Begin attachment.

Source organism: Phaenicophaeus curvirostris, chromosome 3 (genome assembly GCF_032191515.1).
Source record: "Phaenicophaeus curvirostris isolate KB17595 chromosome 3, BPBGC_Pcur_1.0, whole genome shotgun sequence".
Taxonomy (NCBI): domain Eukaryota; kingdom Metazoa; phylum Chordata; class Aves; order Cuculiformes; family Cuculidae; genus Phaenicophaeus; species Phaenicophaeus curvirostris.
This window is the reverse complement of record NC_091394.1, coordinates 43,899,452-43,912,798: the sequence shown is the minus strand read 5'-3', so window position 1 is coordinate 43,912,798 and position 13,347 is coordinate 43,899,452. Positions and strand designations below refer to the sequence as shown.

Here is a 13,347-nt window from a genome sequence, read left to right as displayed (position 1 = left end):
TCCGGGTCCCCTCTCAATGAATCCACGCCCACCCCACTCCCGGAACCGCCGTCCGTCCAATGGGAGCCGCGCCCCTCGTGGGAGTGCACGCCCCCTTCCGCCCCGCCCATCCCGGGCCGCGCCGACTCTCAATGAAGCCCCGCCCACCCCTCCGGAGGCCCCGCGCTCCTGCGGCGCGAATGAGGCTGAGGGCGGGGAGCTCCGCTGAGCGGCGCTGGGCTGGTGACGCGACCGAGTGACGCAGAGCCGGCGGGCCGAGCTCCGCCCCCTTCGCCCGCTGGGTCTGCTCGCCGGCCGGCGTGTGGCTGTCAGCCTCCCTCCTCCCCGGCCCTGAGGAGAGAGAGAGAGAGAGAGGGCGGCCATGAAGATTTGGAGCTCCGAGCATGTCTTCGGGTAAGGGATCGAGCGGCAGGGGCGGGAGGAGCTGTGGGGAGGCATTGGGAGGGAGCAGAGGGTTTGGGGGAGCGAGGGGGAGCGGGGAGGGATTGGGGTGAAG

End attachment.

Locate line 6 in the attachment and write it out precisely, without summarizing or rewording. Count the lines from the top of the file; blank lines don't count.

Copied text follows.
TCCGGGTCCCCTCTCAATGAATCCACGCCCACCCCACTCCCGGAACCGCCGTCCGTCCAATGGGAGCCGCGCCCCTCGTGGGAGTGCACGCCCCCTTCCGCCCCGCCCATCCCGGGCCGCGCCGACTCTCAATGAAGCCCCGCCCACCCCTCCGGAGGCCCCGCGCTCCTGCGGCGCGAATGAGGCTGAGGGCGGGGAGCTCCGCTGAGCGGCGCTGGGCTGGTGACGCGACCGAGTGACGCAGAGCCGGCGGGCCGAGCTCCGCCCCCTTCGCCCGCTGGGTCTGCTCGCCGGCCGGCGTGTGGCTGTCAGCCTCCCTCCTCCCCGGCCCTGAGGAGAGAGAGAGAGAGAGAGGGCGGCCATGAAGATTTGGAGCTCCGAGCATGTCTTCGGGTAAGGGATCGAGCGGCAGGGGCGGGAGGAGCTGTGGGGAGGCATTGGGAGGGAGCAGAGGGTTTGGGGGAGCGAGGGGGAGCGGGGAGGGATTGGGGTGAAG